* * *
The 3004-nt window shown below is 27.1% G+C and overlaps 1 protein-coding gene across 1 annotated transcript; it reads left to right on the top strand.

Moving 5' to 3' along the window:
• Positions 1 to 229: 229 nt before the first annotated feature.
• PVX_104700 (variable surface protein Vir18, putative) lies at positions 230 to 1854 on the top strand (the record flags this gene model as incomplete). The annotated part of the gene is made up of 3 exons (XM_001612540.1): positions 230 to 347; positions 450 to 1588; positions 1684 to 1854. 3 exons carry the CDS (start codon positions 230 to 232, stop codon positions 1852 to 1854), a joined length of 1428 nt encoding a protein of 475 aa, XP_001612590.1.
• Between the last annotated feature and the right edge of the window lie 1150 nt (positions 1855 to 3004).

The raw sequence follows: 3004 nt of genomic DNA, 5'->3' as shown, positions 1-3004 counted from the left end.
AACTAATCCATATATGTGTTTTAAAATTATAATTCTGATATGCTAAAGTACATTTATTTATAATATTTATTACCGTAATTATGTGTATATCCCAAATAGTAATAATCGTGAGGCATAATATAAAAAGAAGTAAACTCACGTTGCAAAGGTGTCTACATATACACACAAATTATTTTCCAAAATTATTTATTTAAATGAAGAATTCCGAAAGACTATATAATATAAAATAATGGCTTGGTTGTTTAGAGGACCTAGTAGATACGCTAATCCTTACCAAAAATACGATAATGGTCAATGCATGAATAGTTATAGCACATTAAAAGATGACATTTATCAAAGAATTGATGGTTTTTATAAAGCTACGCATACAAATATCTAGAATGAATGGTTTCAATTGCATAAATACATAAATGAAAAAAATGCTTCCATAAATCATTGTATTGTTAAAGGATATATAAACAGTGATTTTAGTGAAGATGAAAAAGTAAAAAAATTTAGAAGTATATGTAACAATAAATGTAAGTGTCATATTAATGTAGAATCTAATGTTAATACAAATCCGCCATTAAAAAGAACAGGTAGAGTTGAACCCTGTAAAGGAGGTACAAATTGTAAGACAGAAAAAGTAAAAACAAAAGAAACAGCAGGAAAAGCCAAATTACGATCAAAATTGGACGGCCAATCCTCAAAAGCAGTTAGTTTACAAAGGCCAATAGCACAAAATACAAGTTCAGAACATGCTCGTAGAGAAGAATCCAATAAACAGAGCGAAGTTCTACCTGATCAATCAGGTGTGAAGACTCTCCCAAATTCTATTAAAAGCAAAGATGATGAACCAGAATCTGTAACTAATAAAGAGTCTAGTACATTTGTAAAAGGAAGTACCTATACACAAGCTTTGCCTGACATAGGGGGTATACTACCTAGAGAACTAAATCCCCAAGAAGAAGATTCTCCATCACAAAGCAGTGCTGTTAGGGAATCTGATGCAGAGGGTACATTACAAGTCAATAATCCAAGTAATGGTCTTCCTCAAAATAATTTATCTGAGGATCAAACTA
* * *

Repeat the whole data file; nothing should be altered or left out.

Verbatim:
The 3004-nt window shown below is 27.1% G+C and overlaps 1 protein-coding gene across 1 annotated transcript; it reads left to right on the top strand.

Moving 5' to 3' along the window:
• Positions 1 to 229: 229 nt before the first annotated feature.
• PVX_104700 (variable surface protein Vir18, putative) lies at positions 230 to 1854 on the top strand (the record flags this gene model as incomplete). The annotated part of the gene is made up of 3 exons (XM_001612540.1): positions 230 to 347; positions 450 to 1588; positions 1684 to 1854. 3 exons carry the CDS (start codon positions 230 to 232, stop codon positions 1852 to 1854), a joined length of 1428 nt encoding a protein of 475 aa, XP_001612590.1.
• Between the last annotated feature and the right edge of the window lie 1150 nt (positions 1855 to 3004).

The raw sequence follows: 3004 nt of genomic DNA, 5'->3' as shown, positions 1-3004 counted from the left end.
AACTAATCCATATATGTGTTTTAAAATTATAATTCTGATATGCTAAAGTACATTTATTTATAATATTTATTACCGTAATTATGTGTATATCCCAAATAGTAATAATCGTGAGGCATAATATAAAAAGAAGTAAACTCACGTTGCAAAGGTGTCTACATATACACACAAATTATTTTCCAAAATTATTTATTTAAATGAAGAATTCCGAAAGACTATATAATATAAAATAATGGCTTGGTTGTTTAGAGGACCTAGTAGATACGCTAATCCTTACCAAAAATACGATAATGGTCAATGCATGAATAGTTATAGCACATTAAAAGATGACATTTATCAAAGAATTGATGGTTTTTATAAAGCTACGCATACAAATATCTAGAATGAATGGTTTCAATTGCATAAATACATAAATGAAAAAAATGCTTCCATAAATCATTGTATTGTTAAAGGATATATAAACAGTGATTTTAGTGAAGATGAAAAAGTAAAAAAATTTAGAAGTATATGTAACAATAAATGTAAGTGTCATATTAATGTAGAATCTAATGTTAATACAAATCCGCCATTAAAAAGAACAGGTAGAGTTGAACCCTGTAAAGGAGGTACAAATTGTAAGACAGAAAAAGTAAAAACAAAAGAAACAGCAGGAAAAGCCAAATTACGATCAAAATTGGACGGCCAATCCTCAAAAGCAGTTAGTTTACAAAGGCCAATAGCACAAAATACAAGTTCAGAACATGCTCGTAGAGAAGAATCCAATAAACAGAGCGAAGTTCTACCTGATCAATCAGGTGTGAAGACTCTCCCAAATTCTATTAAAAGCAAAGATGATGAACCAGAATCTGTAACTAATAAAGAGTCTAGTACATTTGTAAAAGGAAGTACCTATACACAAGCTTTGCCTGACATAGGGGGTATACTACCTAGAGAACTAAATCCCCAAGAAGAAGATTCTCCATCACAAAGCAGTGCTGTTAGGGAATCTGATGCAGAGGGTACATTACAAGTCAATAATCCAAGTAATGGTCTTCCTCAAAATAATTTATCTGAGGATCAAACTA